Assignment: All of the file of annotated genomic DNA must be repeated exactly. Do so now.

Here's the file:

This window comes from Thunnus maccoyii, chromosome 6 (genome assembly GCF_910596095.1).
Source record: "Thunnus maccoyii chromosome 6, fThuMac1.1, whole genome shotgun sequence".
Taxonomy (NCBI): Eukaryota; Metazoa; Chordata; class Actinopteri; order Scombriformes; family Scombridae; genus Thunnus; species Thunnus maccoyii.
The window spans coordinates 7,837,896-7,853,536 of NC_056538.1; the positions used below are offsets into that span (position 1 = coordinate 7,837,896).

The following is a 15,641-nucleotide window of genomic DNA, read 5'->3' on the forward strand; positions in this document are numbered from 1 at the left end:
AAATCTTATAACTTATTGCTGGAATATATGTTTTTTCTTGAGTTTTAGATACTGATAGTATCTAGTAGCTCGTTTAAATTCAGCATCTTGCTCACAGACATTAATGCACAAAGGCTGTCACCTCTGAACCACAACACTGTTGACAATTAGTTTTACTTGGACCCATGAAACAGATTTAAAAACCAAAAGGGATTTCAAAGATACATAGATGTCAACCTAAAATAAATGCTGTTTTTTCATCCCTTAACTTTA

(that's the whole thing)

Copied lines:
This window comes from Thunnus maccoyii, chromosome 6 (genome assembly GCF_910596095.1).
Source record: "Thunnus maccoyii chromosome 6, fThuMac1.1, whole genome shotgun sequence".
Taxonomy (NCBI): Eukaryota; Metazoa; Chordata; class Actinopteri; order Scombriformes; family Scombridae; genus Thunnus; species Thunnus maccoyii.
The window spans coordinates 7,837,896-7,853,536 of NC_056538.1; the positions used below are offsets into that span (position 1 = coordinate 7,837,896).

The following is a 15,641-nucleotide window of genomic DNA, read 5'->3' on the forward strand; positions in this document are numbered from 1 at the left end:
AAATCTTATAACTTATTGCTGGAATATATGTTTTTTCTTGAGTTTTAGATACTGATAGTATCTAGTAGCTCGTTTAAATTCAGCATCTTGCTCACAGACATTAATGCACAAAGGCTGTCACCTCTGAACCACAACACTGTTGACAATTAGTTTTACTTGGACCCATGAAACAGATTTAAAAACCAAAAGGGATTTCAAAGATACATAGATGTCAACCTAAAATAAATGCTGTTTTTTCATCCCTTAACTTTA